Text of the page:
John was born in Trinidad in 1927 into a staunchly Roman Catholic family. He attended the prestigious St Mary's College in Port of Spain and later became one of their most brilliant teachers. His family, the church hierarchy and his tutors at St Mary's College saw him as good material for the Roman Catholic priesthood, but John held a much too radical perspective on the role of the church in Trinidad society and in relation to colonialism and imperialism to nurture that aspiration for very long. He developed a keen interest in music, literature and art and in the link between cultural expression and politics, a link that was as evident in the so-called 'high art' among the elite in the society as in the folk language, stories, and art forms of the workers and peasants. At a time, therefore, when steel band music, stick fighting, calypso singing and other such popular arts were being frowned upon by high society, John La Rose was finding deeper meanings in such popular expression and in their revolutionary potential among the masses of the people. In the middle 1950s, for example, he co-authored with the calypsonian Raymond Quevedo –Attila the Hun – the first study of the calypso, originally entitled Kaiso A Review and subsequently published as Attila's Kaiso (1983)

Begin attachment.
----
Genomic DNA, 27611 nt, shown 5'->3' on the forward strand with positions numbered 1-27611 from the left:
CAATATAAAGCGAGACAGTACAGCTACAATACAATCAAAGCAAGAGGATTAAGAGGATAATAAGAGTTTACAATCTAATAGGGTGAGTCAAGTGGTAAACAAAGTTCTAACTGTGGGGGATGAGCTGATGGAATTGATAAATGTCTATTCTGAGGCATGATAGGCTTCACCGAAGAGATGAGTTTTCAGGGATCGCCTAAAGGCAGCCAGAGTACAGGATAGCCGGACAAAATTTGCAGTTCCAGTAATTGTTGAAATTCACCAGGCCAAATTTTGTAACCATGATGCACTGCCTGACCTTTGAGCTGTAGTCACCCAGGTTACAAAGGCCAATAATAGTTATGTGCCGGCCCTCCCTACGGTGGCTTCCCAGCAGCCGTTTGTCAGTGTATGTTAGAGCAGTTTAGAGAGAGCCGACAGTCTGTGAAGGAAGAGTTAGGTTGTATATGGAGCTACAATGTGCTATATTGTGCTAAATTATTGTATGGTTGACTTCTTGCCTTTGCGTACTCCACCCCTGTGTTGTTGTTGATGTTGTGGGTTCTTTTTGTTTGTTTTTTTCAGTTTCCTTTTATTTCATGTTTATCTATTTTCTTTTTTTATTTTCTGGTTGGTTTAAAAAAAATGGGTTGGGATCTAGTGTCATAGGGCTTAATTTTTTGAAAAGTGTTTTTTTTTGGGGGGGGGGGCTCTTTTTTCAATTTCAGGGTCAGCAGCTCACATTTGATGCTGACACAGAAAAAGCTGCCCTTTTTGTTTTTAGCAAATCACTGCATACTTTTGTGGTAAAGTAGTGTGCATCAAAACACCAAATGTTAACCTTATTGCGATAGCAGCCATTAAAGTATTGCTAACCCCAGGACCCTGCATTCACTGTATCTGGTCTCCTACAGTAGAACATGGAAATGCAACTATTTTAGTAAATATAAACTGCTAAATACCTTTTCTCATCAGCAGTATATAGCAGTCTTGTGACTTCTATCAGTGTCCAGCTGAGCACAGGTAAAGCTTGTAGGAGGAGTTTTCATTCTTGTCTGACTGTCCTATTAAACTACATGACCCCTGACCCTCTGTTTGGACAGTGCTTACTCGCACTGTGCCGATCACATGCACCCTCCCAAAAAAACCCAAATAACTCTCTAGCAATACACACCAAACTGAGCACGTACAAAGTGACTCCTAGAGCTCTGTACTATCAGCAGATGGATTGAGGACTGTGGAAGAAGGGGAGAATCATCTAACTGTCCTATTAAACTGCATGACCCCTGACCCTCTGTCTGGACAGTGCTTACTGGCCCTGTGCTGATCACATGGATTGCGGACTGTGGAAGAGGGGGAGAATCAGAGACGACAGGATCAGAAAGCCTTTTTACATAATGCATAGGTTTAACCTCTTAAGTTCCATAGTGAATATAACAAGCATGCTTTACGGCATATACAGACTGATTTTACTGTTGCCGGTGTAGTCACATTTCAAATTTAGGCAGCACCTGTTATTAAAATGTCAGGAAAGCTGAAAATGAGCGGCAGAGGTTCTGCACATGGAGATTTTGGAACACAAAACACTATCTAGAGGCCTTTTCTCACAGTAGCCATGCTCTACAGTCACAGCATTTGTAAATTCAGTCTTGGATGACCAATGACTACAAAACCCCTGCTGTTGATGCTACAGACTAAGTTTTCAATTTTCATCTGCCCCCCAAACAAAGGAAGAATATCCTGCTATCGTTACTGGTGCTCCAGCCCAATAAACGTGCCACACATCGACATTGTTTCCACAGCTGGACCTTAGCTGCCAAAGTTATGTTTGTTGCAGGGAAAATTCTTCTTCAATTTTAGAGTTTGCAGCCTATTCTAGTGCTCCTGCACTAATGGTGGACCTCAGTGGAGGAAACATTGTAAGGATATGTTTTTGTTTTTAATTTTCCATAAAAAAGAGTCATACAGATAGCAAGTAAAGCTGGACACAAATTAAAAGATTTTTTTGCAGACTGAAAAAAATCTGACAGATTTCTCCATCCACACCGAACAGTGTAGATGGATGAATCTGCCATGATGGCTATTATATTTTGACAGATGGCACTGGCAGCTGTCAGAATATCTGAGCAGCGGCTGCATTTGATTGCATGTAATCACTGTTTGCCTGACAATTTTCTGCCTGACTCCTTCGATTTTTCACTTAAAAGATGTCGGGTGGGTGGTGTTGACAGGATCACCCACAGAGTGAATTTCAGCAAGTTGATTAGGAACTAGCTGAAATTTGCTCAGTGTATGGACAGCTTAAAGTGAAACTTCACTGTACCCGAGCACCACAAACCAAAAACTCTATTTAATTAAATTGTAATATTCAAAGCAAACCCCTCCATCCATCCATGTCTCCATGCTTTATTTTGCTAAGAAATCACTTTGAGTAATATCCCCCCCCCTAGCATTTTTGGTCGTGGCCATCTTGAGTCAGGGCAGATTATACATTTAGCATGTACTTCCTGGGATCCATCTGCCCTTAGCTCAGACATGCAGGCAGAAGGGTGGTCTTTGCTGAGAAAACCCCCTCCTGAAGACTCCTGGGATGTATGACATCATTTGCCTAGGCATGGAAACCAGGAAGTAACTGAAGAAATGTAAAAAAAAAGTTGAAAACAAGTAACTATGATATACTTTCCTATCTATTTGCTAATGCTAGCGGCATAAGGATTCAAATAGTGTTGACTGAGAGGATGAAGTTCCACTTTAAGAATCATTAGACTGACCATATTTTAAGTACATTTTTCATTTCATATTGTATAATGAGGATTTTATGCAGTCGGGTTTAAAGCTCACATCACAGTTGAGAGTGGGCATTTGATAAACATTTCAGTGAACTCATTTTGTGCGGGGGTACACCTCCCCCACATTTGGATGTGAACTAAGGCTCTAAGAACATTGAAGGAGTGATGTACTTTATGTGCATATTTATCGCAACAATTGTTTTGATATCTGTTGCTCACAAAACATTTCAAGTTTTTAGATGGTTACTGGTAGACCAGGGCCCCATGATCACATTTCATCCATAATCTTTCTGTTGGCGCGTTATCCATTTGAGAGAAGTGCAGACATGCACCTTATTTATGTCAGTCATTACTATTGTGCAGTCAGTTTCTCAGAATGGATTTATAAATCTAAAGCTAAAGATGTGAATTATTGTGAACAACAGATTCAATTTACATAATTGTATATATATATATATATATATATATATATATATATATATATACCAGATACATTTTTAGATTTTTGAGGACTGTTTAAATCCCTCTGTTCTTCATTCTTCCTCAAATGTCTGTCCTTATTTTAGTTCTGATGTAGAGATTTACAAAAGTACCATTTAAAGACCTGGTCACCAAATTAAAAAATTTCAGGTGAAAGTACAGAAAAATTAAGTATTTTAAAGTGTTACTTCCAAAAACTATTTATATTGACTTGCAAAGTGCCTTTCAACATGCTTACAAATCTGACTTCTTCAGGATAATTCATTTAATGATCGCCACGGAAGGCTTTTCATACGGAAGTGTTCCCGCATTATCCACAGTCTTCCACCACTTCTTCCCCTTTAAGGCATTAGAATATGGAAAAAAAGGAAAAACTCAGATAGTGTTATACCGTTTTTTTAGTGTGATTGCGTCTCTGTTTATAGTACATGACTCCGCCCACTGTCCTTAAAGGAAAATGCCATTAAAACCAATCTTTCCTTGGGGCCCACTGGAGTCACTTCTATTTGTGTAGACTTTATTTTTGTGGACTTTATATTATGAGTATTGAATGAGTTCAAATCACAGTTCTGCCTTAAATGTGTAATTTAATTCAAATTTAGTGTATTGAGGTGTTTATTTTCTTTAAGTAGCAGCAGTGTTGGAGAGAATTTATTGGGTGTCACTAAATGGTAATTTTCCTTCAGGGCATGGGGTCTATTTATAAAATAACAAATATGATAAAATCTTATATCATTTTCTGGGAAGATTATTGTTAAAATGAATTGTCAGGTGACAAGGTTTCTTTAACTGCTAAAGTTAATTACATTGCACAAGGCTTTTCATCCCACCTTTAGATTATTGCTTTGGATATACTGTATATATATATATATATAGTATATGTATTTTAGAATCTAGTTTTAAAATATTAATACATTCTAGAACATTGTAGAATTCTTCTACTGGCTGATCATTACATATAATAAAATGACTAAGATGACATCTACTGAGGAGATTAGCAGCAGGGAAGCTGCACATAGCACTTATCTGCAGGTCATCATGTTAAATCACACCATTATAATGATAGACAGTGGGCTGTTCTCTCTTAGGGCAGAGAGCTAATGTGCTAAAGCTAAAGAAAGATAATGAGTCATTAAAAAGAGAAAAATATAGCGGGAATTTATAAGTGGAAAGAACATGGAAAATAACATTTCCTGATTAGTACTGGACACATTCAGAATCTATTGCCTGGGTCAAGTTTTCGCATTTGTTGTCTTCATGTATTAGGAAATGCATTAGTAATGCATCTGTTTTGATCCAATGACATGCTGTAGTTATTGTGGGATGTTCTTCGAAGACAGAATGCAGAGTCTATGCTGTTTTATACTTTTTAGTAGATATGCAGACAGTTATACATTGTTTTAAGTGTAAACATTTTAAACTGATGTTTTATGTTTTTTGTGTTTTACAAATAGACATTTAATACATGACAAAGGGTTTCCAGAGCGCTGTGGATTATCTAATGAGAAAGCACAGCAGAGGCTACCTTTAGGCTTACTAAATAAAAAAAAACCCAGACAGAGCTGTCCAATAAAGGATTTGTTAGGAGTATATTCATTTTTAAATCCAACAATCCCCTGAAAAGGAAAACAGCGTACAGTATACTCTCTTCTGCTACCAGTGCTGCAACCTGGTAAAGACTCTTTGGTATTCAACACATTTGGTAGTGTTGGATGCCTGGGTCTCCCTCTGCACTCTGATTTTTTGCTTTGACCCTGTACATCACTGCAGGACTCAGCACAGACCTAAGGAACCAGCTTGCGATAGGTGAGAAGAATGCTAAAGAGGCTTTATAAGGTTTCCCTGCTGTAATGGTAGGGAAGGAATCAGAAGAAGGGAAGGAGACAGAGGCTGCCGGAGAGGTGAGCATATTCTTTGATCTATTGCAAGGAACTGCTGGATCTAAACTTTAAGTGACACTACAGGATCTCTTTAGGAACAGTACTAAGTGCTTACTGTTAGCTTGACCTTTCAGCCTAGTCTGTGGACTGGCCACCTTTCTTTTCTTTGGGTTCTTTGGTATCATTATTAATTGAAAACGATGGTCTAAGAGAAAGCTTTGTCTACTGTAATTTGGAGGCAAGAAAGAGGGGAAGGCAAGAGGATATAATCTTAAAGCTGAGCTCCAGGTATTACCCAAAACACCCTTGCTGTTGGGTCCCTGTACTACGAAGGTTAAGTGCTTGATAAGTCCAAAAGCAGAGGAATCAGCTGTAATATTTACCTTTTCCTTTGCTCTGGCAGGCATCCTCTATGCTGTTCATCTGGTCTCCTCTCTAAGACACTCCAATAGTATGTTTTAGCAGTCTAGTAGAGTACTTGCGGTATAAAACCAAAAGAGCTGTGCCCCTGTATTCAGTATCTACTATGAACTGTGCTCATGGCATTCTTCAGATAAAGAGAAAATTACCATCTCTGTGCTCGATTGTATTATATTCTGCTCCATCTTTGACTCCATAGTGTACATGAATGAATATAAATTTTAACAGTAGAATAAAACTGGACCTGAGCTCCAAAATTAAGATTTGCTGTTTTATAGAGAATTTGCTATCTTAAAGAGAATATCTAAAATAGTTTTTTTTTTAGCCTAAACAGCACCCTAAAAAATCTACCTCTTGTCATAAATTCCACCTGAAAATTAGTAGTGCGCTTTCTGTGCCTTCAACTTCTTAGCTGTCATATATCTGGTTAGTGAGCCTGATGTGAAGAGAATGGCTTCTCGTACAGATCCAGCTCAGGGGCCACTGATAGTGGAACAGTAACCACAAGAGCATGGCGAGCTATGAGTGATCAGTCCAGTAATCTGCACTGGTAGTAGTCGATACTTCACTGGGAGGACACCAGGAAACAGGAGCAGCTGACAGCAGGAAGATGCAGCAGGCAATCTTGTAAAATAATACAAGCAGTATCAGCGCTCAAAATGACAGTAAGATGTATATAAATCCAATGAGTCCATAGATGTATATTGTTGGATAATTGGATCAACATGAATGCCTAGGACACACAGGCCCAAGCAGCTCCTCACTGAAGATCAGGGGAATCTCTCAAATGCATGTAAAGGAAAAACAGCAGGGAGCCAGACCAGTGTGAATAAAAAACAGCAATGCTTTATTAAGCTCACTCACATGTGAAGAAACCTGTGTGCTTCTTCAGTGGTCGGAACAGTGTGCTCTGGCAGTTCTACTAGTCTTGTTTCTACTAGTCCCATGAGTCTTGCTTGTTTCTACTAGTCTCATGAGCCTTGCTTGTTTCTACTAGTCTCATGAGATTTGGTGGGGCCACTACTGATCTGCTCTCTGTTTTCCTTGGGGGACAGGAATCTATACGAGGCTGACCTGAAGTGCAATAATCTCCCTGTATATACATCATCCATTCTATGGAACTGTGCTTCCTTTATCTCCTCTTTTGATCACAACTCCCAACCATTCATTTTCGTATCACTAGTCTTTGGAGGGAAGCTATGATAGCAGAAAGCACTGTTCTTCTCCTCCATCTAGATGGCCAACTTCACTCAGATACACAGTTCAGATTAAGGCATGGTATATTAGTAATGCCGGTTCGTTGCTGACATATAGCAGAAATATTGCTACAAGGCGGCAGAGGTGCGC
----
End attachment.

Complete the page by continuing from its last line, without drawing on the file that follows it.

He helped to form the Workers Freedom Movement in Trinidad in the 1940s and edited their journal Freedom. He became an executive member of the Federated Workers Trade Union (now merged into the National Union of Government and Federated Workers) and later General Secretary of the West Indian Independence Party. He was later involved with the struggle within the Oilfields Workers Trade Union (OWTU) of the 'Rebels' for a radical, democratic and more representative trade union, for one member one vote in regular periodic elections by secret ballot. John was to remain a firm supporter and mentor of the leadership of the OWTU and the European representative of that Union.

John La Rose moved to Venezuela in 1958 and lived there, extending his involvement in the anti-colonial struggle and teaching in secondary schools until he left for Britain in 1961. On arriving in Britain, he studied Law but decided not to go on to practise as a lawyer.